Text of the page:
Cicero's View On Law

1062 Words5 Pages
One Law and a Politics for All
In the Gospel of John, Jesus articulates an understanding of law that supplements our understanding of the theory of natural law espoused by Cicero. Principally, it addresses the anxiety that surrounds the anchor of ‘right reason/doubt’ in natural law, which Cicero articulates as the guiding framework for an ideal political community. With a primary focus on Cicero, this essay posits that his theory of natural law and one law lays the foundation for ensuing ideas of law and politics. Furthermore, this essay seeks to ascertain the learning points arising from the reconciliation between Cicero and John on law. Ultimately, this essay seeks to emphasise the value of one law as a framework for a politics that works
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Moreover, Cicero assumes that the ‘always and already’ of nature is rooted in divinity – “the whole of nature is ruled by the immortal gods” (Laws 1:21). Cicero then argues that man was created by the “supreme God” (seemingly in contrast to the other ‘immortal gods’?) and imbued with the faculty of reason (Laws 1:21). As there is nothing “more divine than reason” which becomes “wisdom” when developed, and since man and God share in the divinity of reason, the universe can be conceived of as a shared and “single community”. As beings in the same universe, “moral excellence” is inherent in both man and God, and this virtue is the “completion and perfection of nature” (1:25). Cicero elaborates that nature has endowed man with multiple gifts and faculties such as the “power of speech” to foster “human fellowship” and presumably to achieve “moral excellence” (Laws 1:25-7). More importantly, Cicero contends that nature itself “strengthens and completes human reason” (Laws 1:27). In this vein, Cicero seems to be following the logics of Aristotle’s argument that “man is by nature a political animal” – we are gifted with speech and reason and are driven by an inner desire to form partnerships to live well (Laws 1:32). Mankind is “born for justice” because of nature and able to “attain moral excellence” by using nature’s…show more content…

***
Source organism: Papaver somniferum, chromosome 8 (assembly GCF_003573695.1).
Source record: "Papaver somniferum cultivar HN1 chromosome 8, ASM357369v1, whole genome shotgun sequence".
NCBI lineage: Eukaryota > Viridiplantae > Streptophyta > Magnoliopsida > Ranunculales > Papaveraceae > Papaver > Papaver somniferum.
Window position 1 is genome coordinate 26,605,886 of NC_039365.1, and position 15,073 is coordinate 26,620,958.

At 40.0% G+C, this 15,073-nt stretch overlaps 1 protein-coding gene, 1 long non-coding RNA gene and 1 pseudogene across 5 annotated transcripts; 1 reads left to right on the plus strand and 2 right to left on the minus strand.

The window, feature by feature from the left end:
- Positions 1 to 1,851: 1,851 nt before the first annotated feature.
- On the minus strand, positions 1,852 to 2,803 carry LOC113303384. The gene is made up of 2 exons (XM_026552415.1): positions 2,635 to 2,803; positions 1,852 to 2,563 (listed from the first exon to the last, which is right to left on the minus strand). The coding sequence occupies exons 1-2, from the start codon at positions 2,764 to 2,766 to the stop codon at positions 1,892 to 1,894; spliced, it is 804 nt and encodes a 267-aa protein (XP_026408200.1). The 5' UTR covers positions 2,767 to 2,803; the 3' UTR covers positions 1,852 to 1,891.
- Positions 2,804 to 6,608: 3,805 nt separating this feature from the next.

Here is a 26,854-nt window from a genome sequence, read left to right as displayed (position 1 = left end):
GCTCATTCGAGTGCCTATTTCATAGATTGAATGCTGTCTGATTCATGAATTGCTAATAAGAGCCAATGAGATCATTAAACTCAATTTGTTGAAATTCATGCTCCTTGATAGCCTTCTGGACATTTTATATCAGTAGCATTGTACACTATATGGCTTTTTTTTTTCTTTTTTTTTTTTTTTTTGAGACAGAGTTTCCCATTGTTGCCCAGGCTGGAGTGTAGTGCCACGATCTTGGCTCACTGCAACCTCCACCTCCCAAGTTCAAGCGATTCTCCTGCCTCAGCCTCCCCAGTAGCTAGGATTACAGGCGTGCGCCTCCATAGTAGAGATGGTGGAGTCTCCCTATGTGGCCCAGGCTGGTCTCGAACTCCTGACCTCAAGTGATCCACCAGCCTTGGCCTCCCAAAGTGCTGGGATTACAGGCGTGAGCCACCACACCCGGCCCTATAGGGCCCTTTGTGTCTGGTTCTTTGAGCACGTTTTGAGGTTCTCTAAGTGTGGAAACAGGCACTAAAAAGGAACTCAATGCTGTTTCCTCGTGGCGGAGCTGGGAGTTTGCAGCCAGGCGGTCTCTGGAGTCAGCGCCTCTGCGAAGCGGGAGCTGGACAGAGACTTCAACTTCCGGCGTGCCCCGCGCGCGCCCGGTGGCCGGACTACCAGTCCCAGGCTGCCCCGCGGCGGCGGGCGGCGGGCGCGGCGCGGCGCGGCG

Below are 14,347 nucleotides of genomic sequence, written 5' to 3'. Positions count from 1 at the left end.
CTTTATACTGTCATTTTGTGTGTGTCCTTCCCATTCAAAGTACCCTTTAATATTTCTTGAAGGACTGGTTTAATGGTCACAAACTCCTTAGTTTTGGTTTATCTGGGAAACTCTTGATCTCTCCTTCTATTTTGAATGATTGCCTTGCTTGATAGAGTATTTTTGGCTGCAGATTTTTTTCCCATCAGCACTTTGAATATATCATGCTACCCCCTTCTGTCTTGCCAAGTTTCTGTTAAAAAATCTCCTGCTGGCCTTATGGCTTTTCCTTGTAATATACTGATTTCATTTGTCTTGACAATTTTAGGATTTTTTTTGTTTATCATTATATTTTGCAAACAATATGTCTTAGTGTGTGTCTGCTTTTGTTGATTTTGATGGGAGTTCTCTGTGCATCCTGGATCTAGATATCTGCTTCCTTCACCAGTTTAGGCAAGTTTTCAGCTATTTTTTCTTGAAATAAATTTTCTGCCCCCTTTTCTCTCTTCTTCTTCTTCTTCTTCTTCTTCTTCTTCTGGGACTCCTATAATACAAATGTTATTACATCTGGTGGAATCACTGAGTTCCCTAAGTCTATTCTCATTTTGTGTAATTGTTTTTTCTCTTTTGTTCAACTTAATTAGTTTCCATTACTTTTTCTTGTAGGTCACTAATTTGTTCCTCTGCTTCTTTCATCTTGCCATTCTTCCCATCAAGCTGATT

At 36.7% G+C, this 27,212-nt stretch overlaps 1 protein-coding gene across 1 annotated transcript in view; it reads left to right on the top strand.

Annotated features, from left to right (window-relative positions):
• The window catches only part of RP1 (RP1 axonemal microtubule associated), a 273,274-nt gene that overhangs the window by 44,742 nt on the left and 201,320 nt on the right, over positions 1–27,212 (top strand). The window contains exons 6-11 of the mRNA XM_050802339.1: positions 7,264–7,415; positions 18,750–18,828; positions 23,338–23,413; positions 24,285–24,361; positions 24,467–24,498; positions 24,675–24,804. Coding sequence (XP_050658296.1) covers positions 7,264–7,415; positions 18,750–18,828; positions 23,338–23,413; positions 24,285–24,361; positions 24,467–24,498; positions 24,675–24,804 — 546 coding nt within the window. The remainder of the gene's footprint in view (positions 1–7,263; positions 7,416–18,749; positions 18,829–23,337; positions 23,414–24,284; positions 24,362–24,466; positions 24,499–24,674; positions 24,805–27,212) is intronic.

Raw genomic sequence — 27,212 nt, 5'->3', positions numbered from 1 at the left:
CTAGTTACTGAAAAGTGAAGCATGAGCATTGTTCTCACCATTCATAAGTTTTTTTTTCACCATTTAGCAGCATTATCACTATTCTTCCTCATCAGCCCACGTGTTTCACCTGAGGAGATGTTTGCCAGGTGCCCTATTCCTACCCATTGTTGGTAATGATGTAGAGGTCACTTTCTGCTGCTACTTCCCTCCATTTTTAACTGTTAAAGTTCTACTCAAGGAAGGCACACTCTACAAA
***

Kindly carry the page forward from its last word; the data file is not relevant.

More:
Unlike civil law which is based on the short-term needs of “communities” and “popular approval” (Laws 2:11), the one law as conceived by Cicero is always valid for all political communities. Cicero compares this law as one not conceived by individuals or communities but immanent within an “eternal force” and that “original and final law is the intelligence of God, who ordains or forbids everything by reason” (Laws 2:8). Therefore, if the political legislation is derived via right reason, it cannot be against nature, and thus, “laws devised to ensure the safety of citizens. The security of states, and the peaceful happy life of human beings” are valid laws (Laws 2:11). Hence, laws that are “harmful or unjust” cannot be considered law, as they violate
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